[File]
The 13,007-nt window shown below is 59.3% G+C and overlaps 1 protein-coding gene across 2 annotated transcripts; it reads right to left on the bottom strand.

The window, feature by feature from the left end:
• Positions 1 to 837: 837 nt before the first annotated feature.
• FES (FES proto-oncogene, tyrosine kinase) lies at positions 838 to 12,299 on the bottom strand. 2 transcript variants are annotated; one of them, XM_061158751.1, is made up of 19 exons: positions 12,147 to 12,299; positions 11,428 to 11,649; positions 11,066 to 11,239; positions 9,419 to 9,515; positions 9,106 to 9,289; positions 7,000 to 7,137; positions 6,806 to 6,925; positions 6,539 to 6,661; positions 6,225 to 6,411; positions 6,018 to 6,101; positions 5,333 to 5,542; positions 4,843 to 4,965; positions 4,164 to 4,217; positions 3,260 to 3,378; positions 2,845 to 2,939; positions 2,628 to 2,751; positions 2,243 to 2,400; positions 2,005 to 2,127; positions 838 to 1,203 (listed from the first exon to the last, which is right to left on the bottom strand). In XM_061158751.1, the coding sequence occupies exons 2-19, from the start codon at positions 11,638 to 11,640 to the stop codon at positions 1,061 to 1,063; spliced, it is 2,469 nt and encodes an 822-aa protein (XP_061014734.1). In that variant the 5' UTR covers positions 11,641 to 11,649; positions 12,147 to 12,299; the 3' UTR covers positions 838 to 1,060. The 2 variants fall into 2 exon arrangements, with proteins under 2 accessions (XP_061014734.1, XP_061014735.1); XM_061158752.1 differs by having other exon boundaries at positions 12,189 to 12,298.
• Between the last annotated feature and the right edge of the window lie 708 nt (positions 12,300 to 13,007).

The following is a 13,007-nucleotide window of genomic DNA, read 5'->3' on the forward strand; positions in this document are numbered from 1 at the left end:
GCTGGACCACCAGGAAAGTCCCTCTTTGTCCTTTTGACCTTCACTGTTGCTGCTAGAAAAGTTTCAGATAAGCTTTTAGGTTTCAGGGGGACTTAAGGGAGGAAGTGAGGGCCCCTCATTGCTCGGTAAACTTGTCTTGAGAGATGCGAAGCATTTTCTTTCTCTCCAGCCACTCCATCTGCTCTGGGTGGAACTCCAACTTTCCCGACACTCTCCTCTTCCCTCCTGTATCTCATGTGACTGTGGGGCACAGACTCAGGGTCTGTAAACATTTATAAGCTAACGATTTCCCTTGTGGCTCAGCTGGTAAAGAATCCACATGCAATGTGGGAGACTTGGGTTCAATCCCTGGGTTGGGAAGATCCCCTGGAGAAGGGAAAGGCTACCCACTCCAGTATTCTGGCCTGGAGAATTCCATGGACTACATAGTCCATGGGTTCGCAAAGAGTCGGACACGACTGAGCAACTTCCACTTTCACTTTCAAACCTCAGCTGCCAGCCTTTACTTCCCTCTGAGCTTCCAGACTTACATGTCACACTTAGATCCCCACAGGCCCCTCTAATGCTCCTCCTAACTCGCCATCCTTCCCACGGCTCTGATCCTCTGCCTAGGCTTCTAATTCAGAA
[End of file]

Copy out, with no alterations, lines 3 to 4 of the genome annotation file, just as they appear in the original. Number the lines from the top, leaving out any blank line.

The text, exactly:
• Positions 1 to 837: 837 nt before the first annotated feature.
• FES (FES proto-oncogene, tyrosine kinase) lies at positions 838 to 12,299 on the bottom strand. 2 transcript variants are annotated; one of them, XM_061158751.1, is made up of 19 exons: positions 12,147 to 12,299; positions 11,428 to 11,649; positions 11,066 to 11,239; positions 9,419 to 9,515; positions 9,106 to 9,289; positions 7,000 to 7,137; positions 6,806 to 6,925; positions 6,539 to 6,661; positions 6,225 to 6,411; positions 6,018 to 6,101; positions 5,333 to 5,542; positions 4,843 to 4,965; positions 4,164 to 4,217; positions 3,260 to 3,378; positions 2,845 to 2,939; positions 2,628 to 2,751; positions 2,243 to 2,400; positions 2,005 to 2,127; positions 838 to 1,203 (listed from the first exon to the last, which is right to left on the bottom strand). In XM_061158751.1, the coding sequence occupies exons 2-19, from the start codon at positions 11,638 to 11,640 to the stop codon at positions 1,061 to 1,063; spliced, it is 2,469 nt and encodes an 822-aa protein (XP_061014734.1). In that variant the 5' UTR covers positions 11,641 to 11,649; positions 12,147 to 12,299; the 3' UTR covers positions 838 to 1,060. The 2 variants fall into 2 exon arrangements, with proteins under 2 accessions (XP_061014734.1, XP_061014735.1); XM_061158752.1 differs by having other exon boundaries at positions 12,189 to 12,298.